John R. Raper, chairman of the Biology Department and professor of Botany, died suddenly Tuesday night at Peter Bent Brigham Hospital. He was 62 years old.
A world authority on the reproduction of fungi, Raper came to Harvard in 1954 to instruct a wide range of graduate and undergraduate courses.
He has taught Biology 2, "Cellular, Developmental and Functional Biology"; Biology 14, "Genetics"; and Biology 301, "Mycology and Fungal Genetics". His book, "Genetics of Sexuality in Higher Fungi," summarized 20 years of research on the physiology and reproduction of Schizophyllum, a mushroom-like fungus.
Memorial services will be held at 4:30 p.m. next Thursday at Memorial Church.
Raper, born in rural Davidson County, N.C., studied at the University of North Carolina under John Couch, a leading mycologist, and began his own exploration into the sexual development of higher fungi.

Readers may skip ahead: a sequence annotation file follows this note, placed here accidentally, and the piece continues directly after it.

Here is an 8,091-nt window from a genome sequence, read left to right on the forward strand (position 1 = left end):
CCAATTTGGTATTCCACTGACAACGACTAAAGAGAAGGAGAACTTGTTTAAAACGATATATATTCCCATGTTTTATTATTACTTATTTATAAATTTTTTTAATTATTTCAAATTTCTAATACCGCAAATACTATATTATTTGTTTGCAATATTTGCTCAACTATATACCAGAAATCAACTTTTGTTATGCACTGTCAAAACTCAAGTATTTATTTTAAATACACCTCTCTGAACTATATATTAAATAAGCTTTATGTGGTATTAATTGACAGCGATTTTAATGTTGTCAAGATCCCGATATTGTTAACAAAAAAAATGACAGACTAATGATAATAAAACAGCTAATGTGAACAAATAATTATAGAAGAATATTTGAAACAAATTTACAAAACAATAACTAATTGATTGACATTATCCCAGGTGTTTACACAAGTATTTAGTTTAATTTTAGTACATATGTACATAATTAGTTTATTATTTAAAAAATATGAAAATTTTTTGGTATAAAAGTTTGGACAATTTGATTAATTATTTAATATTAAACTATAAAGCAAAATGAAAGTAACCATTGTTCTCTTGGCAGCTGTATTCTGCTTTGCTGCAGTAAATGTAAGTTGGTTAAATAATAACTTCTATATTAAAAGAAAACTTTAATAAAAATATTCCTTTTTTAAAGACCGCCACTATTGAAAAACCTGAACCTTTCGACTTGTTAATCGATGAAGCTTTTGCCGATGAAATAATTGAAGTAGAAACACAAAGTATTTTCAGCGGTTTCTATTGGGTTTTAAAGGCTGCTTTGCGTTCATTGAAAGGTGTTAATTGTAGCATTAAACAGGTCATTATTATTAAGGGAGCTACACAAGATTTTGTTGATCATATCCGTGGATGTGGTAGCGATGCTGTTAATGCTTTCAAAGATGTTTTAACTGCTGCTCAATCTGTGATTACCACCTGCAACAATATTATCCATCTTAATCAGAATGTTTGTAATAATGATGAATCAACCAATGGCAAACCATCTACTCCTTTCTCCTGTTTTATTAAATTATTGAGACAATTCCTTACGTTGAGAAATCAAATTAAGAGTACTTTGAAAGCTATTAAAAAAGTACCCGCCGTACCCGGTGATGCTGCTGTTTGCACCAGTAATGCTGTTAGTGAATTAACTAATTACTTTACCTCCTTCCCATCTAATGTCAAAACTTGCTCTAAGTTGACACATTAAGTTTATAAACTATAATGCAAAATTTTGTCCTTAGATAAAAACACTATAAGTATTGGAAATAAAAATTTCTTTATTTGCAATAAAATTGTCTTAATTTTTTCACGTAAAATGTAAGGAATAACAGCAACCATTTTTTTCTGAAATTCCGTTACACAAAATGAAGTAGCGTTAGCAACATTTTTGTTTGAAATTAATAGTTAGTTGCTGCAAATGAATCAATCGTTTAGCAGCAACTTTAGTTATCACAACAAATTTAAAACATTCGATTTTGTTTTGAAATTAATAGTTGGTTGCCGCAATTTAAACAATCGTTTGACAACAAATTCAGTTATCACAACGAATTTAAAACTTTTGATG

He came to Harvard to receive his M.A. and Ph.D degrees in 1939, left to teach at Indiana University and the University of Chicago and then returned to Cambridge to assume a position in the Biology Department.
Raper was a member of the American Academy of Arts and Sciences, serving as Secretary from 1962 to 1964. He was elected to the National Academy of Sciences in 1964. Raper also served as president of the Mycological Society of America in 1956.
During World War II, Raper participated in the Manhattan project to study the biological effects of atomic radiation.
His work with fungi took him to Cologne, Germany in 1960 where he studied as both a Guggenheim Fellow and a Fulbright Scholar. In 1967 he was visiting professor of Genetics at Hebrew University in Israel.
At the time of his death, Raper was planning to spend a semester's sabbatical in the Netherlands to develop new techniques in cell culture and to further his botanical research.
Raper was a resident of Lexington, and is survived by his wife, Carlene Allen; their children, Jonathan and Linda and a son, William, from a previous marriage; and four brothers and a sister.